This post was updated in December 2012 with additional photographs. the original pictures were taken in summer, newer ones in winter which enable the details of the construction of the well to be seen much more clearly.
Last Sunday we visited the Holy Well of St Tegla at Llandegla in Denbighshire. Accounts on the internet suggested that it might be overgrown and difficult to find, but on arriving it seems as though the well has very recently undergone a rediscovery, and is now signposted and accompanied by an interpretation panel. This does tend to detract from the romance of the well, but at least we were able to find it quickly.
St Tegla’s well is a healing well, with a reputation for curing epilepsy. It does, however, require a particularly complex ceremony to be carried out to be successful. This is described in Jones’ Holy Wells of Wales as follows
- Visit the well on a Friday after sunset
- Wash the hands and feet in the well
- Walk around the well three times repeating the lord’s prayer and carrying a cock in a hand basket
- Prick the cock with a pin, which is then thrown into the well
- Give a groat at the well to the parish clerk
- Then walk around the parish church three times with the cock, again repeating the Lords prayer
- Enter the church and place another groat in the poor box
- Lie under the communion table, with the Bible as a pillow until daybreak
- Place the cock’s beak in the mouth and blow, before letting the bird go
- Put a piece of silver in the poor box and leave the church.
If the cock dies then the patient would be cured, if not, then the process could be repeated. The process did ensure a regular income for the parish poor, many Welsh parishes became quite wealthy on proceeds from their holy wells.
An excavation at the well in the 1930s apparently yielded a large number of pins and coins, in addition to a quantity of white pebbles, which were frequently thrown for luck into holy wells. On our later visit there were the remains of ribbons hanging in the tree beside the well left by visitors.
What isn’t explained is how St Tegla became to be attached to the well, and indeed to the village whose name translates as the church of St Tegla. It is generally assumed that Tegla is a Welsh modification of St Thecla, Thecla is a saint from the early Christian Church, widely known as the first virgin martyr and one of the most ancient saints in the church calendar. She was supposedly a follower of Paul of Tarsus, not mentioned in the New Testament, the earliest record of her comes from the apocryphal Acts of Paul and Thecla, probably composed in the 2nd century. Baring Gould has put forward the alternative view that Tegla was actually a local Welsh saint, although no records of her life exist.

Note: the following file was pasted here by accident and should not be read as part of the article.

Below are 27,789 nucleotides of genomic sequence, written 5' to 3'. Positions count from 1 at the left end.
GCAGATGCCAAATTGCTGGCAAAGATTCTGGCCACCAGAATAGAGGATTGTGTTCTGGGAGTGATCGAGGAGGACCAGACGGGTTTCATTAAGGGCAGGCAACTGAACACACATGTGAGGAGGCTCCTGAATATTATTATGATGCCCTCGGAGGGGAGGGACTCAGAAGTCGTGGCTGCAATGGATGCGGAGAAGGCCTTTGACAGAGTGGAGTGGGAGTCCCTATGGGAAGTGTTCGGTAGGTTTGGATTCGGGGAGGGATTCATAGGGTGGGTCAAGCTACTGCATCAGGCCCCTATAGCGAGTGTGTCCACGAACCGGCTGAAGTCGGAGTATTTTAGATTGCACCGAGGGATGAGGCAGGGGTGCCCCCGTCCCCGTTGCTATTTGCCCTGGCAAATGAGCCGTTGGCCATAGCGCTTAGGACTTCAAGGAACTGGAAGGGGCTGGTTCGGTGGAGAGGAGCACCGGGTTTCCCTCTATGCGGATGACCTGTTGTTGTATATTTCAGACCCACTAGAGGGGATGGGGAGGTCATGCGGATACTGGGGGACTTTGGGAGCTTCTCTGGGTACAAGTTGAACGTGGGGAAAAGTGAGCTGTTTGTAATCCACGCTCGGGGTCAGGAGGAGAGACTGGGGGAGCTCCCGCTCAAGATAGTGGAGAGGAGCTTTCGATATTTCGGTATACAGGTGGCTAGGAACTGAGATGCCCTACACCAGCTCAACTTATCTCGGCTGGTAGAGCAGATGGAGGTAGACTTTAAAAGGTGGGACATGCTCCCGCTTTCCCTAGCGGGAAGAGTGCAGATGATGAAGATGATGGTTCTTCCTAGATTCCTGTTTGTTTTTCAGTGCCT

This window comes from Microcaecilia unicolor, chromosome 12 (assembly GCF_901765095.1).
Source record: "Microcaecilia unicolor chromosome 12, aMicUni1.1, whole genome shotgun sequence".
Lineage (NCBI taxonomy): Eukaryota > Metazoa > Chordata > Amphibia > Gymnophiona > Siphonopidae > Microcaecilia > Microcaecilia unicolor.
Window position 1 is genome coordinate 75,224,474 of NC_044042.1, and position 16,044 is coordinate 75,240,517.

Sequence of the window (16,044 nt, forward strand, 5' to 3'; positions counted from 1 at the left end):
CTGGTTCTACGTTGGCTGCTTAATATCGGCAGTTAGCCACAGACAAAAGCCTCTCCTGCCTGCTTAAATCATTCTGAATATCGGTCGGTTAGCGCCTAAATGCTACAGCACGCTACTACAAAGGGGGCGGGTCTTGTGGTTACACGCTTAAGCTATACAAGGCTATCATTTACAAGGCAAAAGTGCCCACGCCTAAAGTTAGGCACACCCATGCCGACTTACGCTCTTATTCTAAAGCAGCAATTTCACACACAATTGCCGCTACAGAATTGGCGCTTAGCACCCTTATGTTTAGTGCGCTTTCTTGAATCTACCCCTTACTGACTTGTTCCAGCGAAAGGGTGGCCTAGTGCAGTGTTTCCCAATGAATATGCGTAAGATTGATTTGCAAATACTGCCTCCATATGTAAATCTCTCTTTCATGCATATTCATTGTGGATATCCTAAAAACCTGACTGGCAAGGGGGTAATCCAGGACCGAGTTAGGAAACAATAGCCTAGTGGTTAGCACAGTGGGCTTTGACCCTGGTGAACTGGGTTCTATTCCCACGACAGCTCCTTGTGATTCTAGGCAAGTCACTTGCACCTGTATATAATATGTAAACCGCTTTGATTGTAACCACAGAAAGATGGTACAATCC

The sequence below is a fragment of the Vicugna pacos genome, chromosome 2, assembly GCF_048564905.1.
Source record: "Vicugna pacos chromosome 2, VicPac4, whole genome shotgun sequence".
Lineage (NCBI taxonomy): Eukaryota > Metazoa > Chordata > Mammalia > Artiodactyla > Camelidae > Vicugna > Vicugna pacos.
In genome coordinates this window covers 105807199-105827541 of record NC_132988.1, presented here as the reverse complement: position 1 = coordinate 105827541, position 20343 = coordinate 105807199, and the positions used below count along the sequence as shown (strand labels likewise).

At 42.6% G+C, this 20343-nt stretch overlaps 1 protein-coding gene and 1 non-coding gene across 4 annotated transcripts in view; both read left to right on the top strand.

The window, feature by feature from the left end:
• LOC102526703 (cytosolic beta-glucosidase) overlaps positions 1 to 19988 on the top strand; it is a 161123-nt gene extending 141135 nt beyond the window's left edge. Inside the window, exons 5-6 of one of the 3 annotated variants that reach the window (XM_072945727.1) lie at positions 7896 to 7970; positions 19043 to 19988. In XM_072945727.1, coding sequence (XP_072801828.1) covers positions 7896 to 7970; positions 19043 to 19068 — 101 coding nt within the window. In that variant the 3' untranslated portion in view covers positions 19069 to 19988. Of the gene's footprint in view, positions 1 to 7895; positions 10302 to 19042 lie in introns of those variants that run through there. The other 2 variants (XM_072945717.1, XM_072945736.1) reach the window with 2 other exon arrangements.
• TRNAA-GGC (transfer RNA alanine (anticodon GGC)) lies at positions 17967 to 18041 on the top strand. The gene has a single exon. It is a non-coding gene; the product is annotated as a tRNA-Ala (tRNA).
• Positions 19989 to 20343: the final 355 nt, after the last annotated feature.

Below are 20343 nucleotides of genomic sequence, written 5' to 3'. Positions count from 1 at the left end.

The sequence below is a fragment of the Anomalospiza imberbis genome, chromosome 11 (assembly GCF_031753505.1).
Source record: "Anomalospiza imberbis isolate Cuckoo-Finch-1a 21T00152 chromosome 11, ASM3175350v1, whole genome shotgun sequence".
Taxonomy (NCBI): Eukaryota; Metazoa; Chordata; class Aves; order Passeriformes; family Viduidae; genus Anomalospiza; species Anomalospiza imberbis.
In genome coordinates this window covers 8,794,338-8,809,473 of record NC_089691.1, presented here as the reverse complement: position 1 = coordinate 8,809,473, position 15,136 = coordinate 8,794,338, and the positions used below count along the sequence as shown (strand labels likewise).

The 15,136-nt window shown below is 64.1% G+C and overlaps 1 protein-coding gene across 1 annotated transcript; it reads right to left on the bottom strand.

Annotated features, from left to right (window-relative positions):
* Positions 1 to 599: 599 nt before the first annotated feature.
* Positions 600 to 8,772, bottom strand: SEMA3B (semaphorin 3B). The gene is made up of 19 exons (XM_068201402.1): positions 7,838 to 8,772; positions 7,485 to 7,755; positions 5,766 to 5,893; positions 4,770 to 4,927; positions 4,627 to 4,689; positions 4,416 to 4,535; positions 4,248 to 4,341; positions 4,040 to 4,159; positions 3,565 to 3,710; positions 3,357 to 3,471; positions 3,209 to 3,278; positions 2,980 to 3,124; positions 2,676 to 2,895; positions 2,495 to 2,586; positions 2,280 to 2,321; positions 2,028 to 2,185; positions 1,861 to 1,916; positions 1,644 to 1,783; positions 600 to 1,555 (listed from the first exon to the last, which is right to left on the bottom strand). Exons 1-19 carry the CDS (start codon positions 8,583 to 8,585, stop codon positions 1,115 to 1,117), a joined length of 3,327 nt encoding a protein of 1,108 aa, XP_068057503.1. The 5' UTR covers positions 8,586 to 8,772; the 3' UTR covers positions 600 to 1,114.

According to the Acts of Paul and Thecla, Thecla was a young noble virgin who listened to Paul’s “discourse on virginity” and became Paul’s follower and a Disciple of Paul’s teachings and Ministry. She had been betrothed to Thamyris, in an arranged marriage, and took Paul’s teachings as a reason to escape from this unwanted future. Thecla’s parents however became concerned that Thecla would follow Paul’s demand “that one must fear only one God and live in chastity”. Rather than simply grounding here for a few weeks, Thecla’s mother decided that the only suitable punishment was for her was to be burned at the stake. This punishment was followed through, however Thecla was miraculously saved by the onset of a freak localised rainstorm.
Having so escaped Thecla travelled with Paul to Pisidian Antioch where a nobleman, Alexander desired Thecla and attempted to take her by force. Thecla fought him off, assaulting him in the process, and was put on trial for assaulting a nobleman. This time she was sentenced to be eaten by wild beasts – they generally had more interesting punishments back then. However, once again, she was saved from death by a series of miracles when the female beasts protected her against her male aggressors. In the Eastern Church, the wide circulation of the Acts of Paul and Thecla is evidence of her veneration. She was called “Apostle and protomartyr among women” and even “equal to the apostles.”
How St Thecla came to be associated with this small village in Wales is uncertain. She was known in Britain during the Saxon period; Bede’s martyrology written around 720 includes an account of her life. Alternatively it has been suggested that the story of Thecla was reintroduced by returning crusaders.
There is a story that many years ago six stone heads were found in the close vicinity of the Well, and it may be assumed that they played some part in the Well/head cult. Each head measured about 11″, and until fairly recently they stood in the porch of the farmhouse at Rhosddigra. Unfortunately their current whereabouts is unknown. St. Tegla’s feast day on 23rd September. The well is about 100 yards from the church and the route signposted.